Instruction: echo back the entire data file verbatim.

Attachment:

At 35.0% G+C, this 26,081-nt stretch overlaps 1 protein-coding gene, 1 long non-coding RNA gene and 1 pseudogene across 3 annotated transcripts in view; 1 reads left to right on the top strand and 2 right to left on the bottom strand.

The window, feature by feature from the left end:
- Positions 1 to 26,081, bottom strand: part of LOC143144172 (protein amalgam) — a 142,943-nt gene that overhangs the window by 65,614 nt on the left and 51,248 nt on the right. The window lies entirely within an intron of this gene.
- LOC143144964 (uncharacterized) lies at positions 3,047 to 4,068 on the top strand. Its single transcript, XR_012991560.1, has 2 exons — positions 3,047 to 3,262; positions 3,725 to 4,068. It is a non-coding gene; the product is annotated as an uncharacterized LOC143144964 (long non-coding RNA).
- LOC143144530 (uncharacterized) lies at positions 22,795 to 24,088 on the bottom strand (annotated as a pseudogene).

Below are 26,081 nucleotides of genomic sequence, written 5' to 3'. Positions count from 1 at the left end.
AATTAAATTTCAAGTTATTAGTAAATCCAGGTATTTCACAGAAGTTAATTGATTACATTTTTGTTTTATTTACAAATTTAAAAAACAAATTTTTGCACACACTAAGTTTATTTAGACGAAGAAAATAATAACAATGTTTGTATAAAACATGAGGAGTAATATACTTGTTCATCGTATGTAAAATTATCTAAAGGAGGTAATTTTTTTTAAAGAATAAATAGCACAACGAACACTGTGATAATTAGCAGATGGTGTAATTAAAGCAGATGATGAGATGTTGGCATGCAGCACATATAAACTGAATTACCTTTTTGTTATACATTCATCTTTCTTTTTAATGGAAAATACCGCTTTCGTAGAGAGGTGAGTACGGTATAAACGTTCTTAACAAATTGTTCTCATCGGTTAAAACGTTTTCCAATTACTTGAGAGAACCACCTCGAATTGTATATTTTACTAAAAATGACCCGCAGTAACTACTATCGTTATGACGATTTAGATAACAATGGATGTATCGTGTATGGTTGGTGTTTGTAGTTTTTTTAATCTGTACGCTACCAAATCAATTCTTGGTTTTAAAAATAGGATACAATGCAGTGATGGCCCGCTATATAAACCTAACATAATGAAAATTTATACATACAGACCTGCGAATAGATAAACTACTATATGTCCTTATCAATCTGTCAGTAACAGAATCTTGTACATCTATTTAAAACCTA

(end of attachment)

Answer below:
At 35.0% G+C, this 26,081-nt stretch overlaps 1 protein-coding gene, 1 long non-coding RNA gene and 1 pseudogene across 3 annotated transcripts in view; 1 reads left to right on the top strand and 2 right to left on the bottom strand.

The window, feature by feature from the left end:
- Positions 1 to 26,081, bottom strand: part of LOC143144172 (protein amalgam) — a 142,943-nt gene that overhangs the window by 65,614 nt on the left and 51,248 nt on the right. The window lies entirely within an intron of this gene.
- LOC143144964 (uncharacterized) lies at positions 3,047 to 4,068 on the top strand. Its single transcript, XR_012991560.1, has 2 exons — positions 3,047 to 3,262; positions 3,725 to 4,068. It is a non-coding gene; the product is annotated as an uncharacterized LOC143144964 (long non-coding RNA).
- LOC143144530 (uncharacterized) lies at positions 22,795 to 24,088 on the bottom strand (annotated as a pseudogene).

Below are 26,081 nucleotides of genomic sequence, written 5' to 3'. Positions count from 1 at the left end.
AATTAAATTTCAAGTTATTAGTAAATCCAGGTATTTCACAGAAGTTAATTGATTACATTTTTGTTTTATTTACAAATTTAAAAAACAAATTTTTGCACACACTAAGTTTATTTAGACGAAGAAAATAATAACAATGTTTGTATAAAACATGAGGAGTAATATACTTGTTCATCGTATGTAAAATTATCTAAAGGAGGTAATTTTTTTTAAAGAATAAATAGCACAACGAACACTGTGATAATTAGCAGATGGTGTAATTAAAGCAGATGATGAGATGTTGGCATGCAGCACATATAAACTGAATTACCTTTTTGTTATACATTCATCTTTCTTTTTAATGGAAAATACCGCTTTCGTAGAGAGGTGAGTACGGTATAAACGTTCTTAACAAATTGTTCTCATCGGTTAAAACGTTTTCCAATTACTTGAGAGAACCACCTCGAATTGTATATTTTACTAAAAATGACCCGCAGTAACTACTATCGTTATGACGATTTAGATAACAATGGATGTATCGTGTATGGTTGGTGTTTGTAGTTTTTTTAATCTGTACGCTACCAAATCAATTCTTGGTTTTAAAAATAGGATACAATGCAGTGATGGCCCGCTATATAAACCTAACATAATGAAAATTTATACATACAGACCTGCGAATAGATAAACTACTATATGTCCTTATCAATCTGTCAGTAACAGAATCTTGTACATCTATTTAAAACCTA